Amazon submitted application materials to the US Federal Communications Commission (FCC) in the hopes that the FCC would permit the re-launch of 4538 satellites to expand their Kuiper satellite network, thus Andy Herron of SpaceX, Elon Musk's space exploration technology business, issued a challenge.
As early as April 2019, Amazon announced that it would form the Kuiper satellite network. The network will consist of 3236 satellites and is designed to provide broadband Internet services to users around the world. Last year, the FCC approved the plan. And Amazon subsequently stated that it plans to invest more than $10 billion in the Kuiper satellite network.
Today, Amazon once again applied to the FCC, hoping to launch 4538 satellites, thereby increasing the number of satellites on the Kuiper network to 7774.
In the satellite Internet market, SpaceX's "Starlink" network is an early leader in this market. So far, SpaceX has launched 1,740 satellites, and more than 100,000 users in 14 countries and regions have participated in the public beta. The service price is US$99 per month.
Following SpaceX is the British company OneWeb. Of the 648 satellites planned to be launched, nearly half are already operating in low-Earth orbit. Other competitors include the US's AST SpaceMobile and Canadian satellite operator Telesat.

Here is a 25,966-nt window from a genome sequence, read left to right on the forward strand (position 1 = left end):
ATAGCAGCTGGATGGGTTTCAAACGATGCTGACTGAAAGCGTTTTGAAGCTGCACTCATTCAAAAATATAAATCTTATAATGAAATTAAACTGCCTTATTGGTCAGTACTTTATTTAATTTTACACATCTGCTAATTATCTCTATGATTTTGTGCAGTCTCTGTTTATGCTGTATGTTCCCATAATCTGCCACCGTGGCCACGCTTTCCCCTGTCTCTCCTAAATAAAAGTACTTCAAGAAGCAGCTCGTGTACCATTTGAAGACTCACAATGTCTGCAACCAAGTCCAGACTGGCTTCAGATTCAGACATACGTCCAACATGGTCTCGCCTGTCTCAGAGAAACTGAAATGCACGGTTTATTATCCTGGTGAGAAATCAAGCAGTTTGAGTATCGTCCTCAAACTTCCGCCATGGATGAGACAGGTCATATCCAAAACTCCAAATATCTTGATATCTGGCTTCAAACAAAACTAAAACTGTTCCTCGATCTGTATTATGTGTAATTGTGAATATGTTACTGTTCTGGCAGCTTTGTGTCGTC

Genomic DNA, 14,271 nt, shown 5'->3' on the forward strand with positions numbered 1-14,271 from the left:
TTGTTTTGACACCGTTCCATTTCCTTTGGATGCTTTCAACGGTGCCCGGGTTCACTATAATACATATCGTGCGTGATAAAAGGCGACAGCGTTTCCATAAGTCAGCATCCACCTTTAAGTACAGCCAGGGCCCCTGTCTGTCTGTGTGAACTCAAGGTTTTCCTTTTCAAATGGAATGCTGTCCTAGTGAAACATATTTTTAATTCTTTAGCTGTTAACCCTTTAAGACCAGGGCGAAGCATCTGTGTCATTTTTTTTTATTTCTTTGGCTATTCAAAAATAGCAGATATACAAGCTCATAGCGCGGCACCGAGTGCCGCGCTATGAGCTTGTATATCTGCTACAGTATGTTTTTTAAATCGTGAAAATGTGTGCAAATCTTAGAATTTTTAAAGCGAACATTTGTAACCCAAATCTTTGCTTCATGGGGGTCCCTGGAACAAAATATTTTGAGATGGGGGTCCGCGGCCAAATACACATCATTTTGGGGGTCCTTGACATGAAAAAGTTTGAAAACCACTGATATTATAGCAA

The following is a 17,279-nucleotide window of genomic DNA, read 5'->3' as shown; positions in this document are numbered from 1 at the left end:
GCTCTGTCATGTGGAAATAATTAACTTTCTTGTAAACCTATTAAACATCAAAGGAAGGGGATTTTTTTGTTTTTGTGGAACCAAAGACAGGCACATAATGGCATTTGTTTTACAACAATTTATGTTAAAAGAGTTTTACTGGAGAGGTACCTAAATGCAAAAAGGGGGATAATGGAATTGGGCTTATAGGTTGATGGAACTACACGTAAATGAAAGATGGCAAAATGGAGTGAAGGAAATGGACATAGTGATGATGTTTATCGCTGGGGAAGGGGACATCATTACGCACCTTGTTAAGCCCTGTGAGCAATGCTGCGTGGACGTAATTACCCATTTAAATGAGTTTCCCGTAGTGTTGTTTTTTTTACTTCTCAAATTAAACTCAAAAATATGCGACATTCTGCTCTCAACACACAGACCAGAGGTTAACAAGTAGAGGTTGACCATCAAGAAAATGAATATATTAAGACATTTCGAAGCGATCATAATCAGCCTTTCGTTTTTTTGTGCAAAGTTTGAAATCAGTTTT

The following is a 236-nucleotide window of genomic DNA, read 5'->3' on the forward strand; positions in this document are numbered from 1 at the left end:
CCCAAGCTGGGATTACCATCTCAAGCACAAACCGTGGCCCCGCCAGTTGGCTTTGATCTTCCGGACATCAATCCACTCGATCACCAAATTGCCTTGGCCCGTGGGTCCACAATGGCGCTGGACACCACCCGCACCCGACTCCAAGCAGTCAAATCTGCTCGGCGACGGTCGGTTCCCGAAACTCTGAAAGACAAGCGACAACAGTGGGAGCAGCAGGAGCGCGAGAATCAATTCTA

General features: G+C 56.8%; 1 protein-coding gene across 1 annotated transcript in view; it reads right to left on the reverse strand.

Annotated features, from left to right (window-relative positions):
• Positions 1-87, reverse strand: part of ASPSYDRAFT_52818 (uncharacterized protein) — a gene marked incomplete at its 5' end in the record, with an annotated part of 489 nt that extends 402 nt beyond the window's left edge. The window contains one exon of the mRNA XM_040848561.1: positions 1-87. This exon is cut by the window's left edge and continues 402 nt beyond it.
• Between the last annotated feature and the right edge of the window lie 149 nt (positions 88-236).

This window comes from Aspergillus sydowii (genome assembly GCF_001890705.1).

So far, Amazon has not put any Kuiper satellites into orbit. But earlier this year, Amazon signed an agreement with the United Launch Alliance to conduct nine launches. According to the FCC's authorization, Amazon must deploy half of its planned satellites within six years. This means that Amazon must put about 1,600 satellites into orbit by July 2026.
Last month, Amazon and US telecom operator Verizon jointly announced that Verizon will use Amazon's Kuiper satellite network to provide broadband Internet services in rural and remote areas. In addition, the two companies also stated that they will consider providing "joint connectivity solutions" for industries such as agriculture, energy, manufacturing, education, emergency response, and transportation.
In response, Amazon CEO Andy Jassy said in a statement: "We are proud to work together to bring fast and reliable broadband services to the customers and communities who need broadband the most."